Why does Drinking Alcohol Cause Hot Flashes?


More than 40 million women are estimated to experience hot flashes each year. Everybody knows that prescribing hormones can reduce these symptoms in menopausal and perimenopausal women.

Yet how much is really known about how hot flashes work, or why certain things, like alcohol consumption, trigger them?

One recent paper, published in the journal Fertility and Sterility, looked at the influence of alcohol consumption on hot flashes in midlife women.

The research was aimed at explaining an earlier finding, that moderate alcohol consumption of up to three drinks per month, actually reduced the severity of hot flashes by 25 percent. This effect disappeared in women who drank more than three drinks per month.

Since it is known that alcohol consumption can affect metabolism in some animals, the team believed that light drinking may be altering sex steroid hormone levels in midlife women. But their analysis turned up no significant hormonal differences between the alcohol users and the women who never used alcohol.

“We don’t know why (moderate alcohol consumption) is reducing the risk of hot flashes, other than it doesn’t seem to be doing so by changing hormone levels,“

professor Jodi Flaws, University of Maryland, said.

Estrogen at Fault

The precise reason for hot flashes is not totally understood, but do they result from decreases in the hormone estrogen? It is thought that estrogen production may affect the area of the brain which controls the body’s temperature. But it is not as simple as that.

And what’s the deal with alcohol?

One possible theory goes like this: alcohol increases blood levels of estrogen; when these levels suddenly drop after the alcohol is processed by the body and removed from the blood stream, then there is a severe drop in estrogen and it’s this drop which causes the hot flashes.

An analogy of this mechanism would be what happens when you consume too much sugar…..a short sugar buzz, followed a few hours later by a big energy crash.

Heat Changes

Another theory is that hot flashes may be triggered by increased blood flow in the heat-regulating center of the brain. Your brain, detecting an increased body temperature, then releases chemicals which cause your skins blood vessels to dilate, so that the surplus heat can be radiated into the surrounding air.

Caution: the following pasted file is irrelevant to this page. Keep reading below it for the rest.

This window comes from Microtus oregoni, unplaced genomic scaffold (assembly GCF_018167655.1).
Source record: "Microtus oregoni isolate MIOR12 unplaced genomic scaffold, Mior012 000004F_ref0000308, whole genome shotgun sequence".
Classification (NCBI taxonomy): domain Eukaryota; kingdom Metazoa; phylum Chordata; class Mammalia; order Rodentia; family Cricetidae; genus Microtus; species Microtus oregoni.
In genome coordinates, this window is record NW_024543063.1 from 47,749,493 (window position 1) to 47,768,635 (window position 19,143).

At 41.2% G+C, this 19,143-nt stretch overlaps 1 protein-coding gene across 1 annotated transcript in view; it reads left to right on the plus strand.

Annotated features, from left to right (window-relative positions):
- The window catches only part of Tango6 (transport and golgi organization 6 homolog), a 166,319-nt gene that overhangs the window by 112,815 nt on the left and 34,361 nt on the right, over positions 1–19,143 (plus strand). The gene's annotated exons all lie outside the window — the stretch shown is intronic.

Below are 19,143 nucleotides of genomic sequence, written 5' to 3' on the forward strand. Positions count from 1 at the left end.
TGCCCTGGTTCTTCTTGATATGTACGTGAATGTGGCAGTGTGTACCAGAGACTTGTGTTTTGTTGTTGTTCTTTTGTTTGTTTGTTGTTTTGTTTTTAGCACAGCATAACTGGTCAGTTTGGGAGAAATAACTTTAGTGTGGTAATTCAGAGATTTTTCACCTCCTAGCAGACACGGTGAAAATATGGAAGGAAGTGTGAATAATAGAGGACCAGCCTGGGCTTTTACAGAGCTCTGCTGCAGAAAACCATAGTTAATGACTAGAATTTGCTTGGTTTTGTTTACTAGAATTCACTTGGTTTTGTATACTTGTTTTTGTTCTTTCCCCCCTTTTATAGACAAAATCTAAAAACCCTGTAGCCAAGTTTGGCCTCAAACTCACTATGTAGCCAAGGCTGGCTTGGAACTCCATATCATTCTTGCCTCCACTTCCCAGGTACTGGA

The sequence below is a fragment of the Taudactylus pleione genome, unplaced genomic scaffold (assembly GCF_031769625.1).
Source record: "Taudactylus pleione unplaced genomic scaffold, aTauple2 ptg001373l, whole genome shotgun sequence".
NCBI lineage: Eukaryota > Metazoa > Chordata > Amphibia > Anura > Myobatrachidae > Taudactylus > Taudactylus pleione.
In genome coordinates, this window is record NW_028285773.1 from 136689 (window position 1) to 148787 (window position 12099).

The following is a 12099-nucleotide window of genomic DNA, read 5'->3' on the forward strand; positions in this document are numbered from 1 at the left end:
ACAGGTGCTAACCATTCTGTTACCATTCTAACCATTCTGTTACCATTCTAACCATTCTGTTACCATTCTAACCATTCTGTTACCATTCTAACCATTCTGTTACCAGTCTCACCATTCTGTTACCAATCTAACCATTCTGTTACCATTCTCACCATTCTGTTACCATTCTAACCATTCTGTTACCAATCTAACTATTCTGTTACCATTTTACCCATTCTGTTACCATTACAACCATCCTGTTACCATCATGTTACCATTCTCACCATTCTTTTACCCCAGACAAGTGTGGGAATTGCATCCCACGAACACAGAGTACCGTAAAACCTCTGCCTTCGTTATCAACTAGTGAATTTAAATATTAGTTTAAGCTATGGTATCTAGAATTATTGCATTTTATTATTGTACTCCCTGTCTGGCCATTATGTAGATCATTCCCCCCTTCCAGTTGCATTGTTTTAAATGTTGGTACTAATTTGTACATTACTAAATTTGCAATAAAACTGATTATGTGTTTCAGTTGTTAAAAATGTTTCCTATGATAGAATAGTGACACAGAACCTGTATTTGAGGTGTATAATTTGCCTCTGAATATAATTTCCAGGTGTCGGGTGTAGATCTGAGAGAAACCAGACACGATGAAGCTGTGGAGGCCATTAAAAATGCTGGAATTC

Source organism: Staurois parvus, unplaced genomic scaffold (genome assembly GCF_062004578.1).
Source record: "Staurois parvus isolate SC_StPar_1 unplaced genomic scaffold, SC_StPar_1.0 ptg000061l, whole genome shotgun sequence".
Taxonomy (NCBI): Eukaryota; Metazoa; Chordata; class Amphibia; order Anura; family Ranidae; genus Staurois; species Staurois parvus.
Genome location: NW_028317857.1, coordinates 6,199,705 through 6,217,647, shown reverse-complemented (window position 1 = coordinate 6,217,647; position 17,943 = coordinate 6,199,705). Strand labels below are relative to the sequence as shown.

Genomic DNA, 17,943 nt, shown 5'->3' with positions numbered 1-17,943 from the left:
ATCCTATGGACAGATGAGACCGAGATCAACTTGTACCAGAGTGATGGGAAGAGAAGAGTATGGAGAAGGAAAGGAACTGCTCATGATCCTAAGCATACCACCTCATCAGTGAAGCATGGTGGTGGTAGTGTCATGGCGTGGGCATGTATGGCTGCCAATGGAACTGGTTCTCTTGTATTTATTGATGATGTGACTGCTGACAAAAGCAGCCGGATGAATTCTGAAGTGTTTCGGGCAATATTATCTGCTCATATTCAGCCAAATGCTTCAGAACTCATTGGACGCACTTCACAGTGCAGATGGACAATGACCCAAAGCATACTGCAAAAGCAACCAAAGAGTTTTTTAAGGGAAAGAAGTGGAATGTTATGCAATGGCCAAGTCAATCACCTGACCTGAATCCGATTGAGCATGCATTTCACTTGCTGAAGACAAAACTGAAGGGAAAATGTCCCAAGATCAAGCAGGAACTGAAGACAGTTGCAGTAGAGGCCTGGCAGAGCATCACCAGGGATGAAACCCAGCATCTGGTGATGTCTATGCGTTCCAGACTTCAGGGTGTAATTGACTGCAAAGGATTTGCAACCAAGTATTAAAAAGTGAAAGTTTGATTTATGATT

Hormones like estrogens apparently permit the body to have a greater tolerance for changes in core body temperatures. So, normally a body may tolerate a change of 1.4 degrees Celsius before dilating the blood vessels, but with lowered levels of these hormones, the blood vessels are triggered to dilate at a change of only 0.75 degrees Celsius, for example.

If true, this would mean that anything raising core body heat or possibly even just the heat of an increased blood flow at the brain’s heat regulatory center can cause a hot flash. The hot flash will stay in effect as long as needed to in order release the surplus heat.

Asian Flush

It may or may not be related to the typical hot flash, but symptoms of flushing and rapid heart rate are many times due to having an abnormal version of the enzyme which breaks down alcohol into acetaldehyde. This enzyme is called Alcohol Dehydrogenase or ADH.

About 50% of Japanese people have this abnormal enzyme, known as ALDH2, and they get what is called Asian Flush when drinking. Their ADH enzyme works around 5 times faster than the regular version and so build-ups of acetaldehyde accumulate faster than the liver can clear them.

The enzyme does occur among people of all races, however. The aftereffects of the Asian Flush are so uncomfortable, that the enzyme was used to develop an anti-alcoholism treatment medication known as Antibuse.

So, why does drinking alcohol cause hot flashes? It could be any one of the above reasons, a combination of two or more, or some other reason. Like I said before, nobody really knows.

It seems like someone would have done more research on this, given the 40 million a year figure, (that’s women, not $) but I guess there are more important things to worry about.


Last Updated on November 14, 2022